oThey may in factprovide maximum level of services because they don’t have
financial considerations because someone else pays for their costsmoral hazard
Varying amounts of money charged for health services may go to purposes having no
health benefit.
Money is not the only consideration when analyzing health markets
oIt may be far better not to need health services than to need them
oThe special nature of health care also derives from human vulnerability at times
of illness, pain, or impeding death
Health services reflect the characteristics and values of the societies of which they are a
part.
oHealth resources are shaped by political and cultural factors than by ‘rational
allocation based on consumer decision
Health System Financing
*Three main means of financing health care
1. Revenues fathered by national/local governments through taxation
2. Tax based or salary deducted contributions to public insurance systems
3. Private payment to private insurance schemes or out of pocket expenditure at the
point of health care provision
www.notesolution.com
Health system financing yield different levels of progressivity (fairness):
1. Financing through taxation is most fair
2. Depending on how contributions rates are established, mandatory health services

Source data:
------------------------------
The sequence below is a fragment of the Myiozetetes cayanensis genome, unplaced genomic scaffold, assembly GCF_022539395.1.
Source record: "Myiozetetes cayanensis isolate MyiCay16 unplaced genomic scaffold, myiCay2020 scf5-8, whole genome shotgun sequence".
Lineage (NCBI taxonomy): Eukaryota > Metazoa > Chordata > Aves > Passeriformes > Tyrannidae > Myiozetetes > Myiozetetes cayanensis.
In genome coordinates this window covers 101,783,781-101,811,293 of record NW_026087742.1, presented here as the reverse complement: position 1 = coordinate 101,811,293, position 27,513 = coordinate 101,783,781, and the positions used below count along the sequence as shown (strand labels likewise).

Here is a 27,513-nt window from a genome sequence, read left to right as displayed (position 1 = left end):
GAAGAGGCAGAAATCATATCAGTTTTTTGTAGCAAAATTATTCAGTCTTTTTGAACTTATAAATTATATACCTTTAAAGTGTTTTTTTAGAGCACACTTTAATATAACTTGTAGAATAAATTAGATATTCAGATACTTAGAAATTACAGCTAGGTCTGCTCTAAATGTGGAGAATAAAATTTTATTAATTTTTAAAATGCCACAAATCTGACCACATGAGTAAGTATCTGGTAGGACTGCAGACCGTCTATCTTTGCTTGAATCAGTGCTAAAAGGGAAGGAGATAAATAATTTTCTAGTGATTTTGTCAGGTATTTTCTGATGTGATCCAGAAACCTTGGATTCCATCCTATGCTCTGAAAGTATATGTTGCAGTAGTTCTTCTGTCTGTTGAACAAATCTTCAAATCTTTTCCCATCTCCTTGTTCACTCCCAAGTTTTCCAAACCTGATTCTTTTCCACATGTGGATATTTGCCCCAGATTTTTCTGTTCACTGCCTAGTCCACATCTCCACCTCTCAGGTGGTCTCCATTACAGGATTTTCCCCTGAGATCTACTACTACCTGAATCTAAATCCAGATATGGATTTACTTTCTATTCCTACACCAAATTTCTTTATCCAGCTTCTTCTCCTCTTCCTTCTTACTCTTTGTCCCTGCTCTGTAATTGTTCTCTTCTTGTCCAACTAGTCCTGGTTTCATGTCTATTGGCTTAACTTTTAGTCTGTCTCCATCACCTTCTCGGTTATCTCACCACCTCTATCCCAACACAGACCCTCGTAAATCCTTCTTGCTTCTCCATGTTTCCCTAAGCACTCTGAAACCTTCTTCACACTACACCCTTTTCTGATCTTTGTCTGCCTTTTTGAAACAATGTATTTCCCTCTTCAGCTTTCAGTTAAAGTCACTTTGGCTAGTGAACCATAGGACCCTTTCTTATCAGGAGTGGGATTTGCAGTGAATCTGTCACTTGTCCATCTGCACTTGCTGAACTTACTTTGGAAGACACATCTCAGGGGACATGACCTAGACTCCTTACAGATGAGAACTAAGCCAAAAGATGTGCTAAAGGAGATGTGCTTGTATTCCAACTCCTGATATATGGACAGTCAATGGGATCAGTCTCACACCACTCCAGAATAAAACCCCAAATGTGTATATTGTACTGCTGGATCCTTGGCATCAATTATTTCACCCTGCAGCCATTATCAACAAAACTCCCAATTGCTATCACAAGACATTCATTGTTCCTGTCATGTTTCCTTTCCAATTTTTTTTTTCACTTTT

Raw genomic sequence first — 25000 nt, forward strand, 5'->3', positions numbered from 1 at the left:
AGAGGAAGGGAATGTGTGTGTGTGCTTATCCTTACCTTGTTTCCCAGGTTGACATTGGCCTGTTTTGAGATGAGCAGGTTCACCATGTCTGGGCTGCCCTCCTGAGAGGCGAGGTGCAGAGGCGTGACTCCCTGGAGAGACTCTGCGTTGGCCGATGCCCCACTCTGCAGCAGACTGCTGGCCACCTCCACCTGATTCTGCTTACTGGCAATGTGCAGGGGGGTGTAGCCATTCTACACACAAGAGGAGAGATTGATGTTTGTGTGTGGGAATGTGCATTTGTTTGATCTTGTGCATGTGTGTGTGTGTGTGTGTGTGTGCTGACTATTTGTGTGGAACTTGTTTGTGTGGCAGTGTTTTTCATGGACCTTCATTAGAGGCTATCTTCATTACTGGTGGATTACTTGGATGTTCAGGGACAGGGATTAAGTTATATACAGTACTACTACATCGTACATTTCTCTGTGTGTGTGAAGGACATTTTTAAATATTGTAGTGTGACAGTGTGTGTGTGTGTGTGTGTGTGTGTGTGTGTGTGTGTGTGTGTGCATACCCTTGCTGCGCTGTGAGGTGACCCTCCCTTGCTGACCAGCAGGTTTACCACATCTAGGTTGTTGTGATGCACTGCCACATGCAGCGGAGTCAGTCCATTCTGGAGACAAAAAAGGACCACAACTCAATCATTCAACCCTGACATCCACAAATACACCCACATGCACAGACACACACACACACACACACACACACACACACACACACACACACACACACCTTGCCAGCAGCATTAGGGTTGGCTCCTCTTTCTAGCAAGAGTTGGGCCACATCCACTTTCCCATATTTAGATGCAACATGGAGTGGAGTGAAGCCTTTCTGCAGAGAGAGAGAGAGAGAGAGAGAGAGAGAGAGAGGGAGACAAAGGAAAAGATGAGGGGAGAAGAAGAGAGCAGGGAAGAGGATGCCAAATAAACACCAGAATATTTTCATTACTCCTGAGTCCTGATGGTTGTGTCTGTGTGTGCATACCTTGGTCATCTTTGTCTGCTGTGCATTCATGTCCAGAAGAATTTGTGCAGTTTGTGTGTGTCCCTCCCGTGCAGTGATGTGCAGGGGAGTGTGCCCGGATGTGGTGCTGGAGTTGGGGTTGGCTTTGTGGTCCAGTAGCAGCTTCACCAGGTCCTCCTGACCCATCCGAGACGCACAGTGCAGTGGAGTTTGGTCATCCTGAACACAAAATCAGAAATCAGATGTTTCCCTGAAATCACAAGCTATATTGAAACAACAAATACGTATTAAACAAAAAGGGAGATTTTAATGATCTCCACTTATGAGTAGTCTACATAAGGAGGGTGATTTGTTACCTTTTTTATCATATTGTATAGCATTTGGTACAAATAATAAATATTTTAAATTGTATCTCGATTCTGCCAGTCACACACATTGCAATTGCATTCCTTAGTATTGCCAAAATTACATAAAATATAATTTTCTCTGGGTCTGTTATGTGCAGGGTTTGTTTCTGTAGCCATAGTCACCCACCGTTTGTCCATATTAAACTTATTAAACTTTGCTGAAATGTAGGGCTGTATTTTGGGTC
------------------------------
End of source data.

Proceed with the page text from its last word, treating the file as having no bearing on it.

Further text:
may be regressive
3. Private voluntary health insurance is more regressive then mandatory health
insurance since ‘risk’ is at the individual rather than the community level
The Health insurance model
Insurance plans holds the promise that funding for health care will be available when it is
needed by the individual
Many pay premiums into a common pool, from which any one individual may withdraw
funds when needed; this is known as risk pooling
Private insurers may select who they will provide coverage for, or may decide to delay or
reduce benefits paid. This is known as risk selection
oPremiums or benefits may be adjusted based on age, family size, etc
US and Canadian health Financing Model Compared
Single payer public system (Canada) vs multi payer private –public insurance system
(US)
Frequent claims that single payer system was more costly (not true)
Multi payer system distributed services according to ability to pay.
User Fees and Out of Pocket Spending
WB recommends that any decisions to implement user fees take the local context into
account and that services be provided free of charge when:
oBenefits are widely diffused (e.g. sanitation, pest control)
oThe cost of services is minimal
oServices are disproportionately used by the poor, unlikely to be delivered
adequately without user fees, and unlikely to be overused (e.g. low cost primary
health care, antenatal care, immunization low-cost treatment for priority disease)
*user fees resulted in significant barriers to care:
-ppl were far less willing or able to pay for care
-few countries actually implemented protective or exemption policies for low-
income groups
-increase inequality in access to care
-negative impact on adherence to treatment for chronic or long term health
conditions (cancer, HIV)
-40- 50% decrease in health services utilization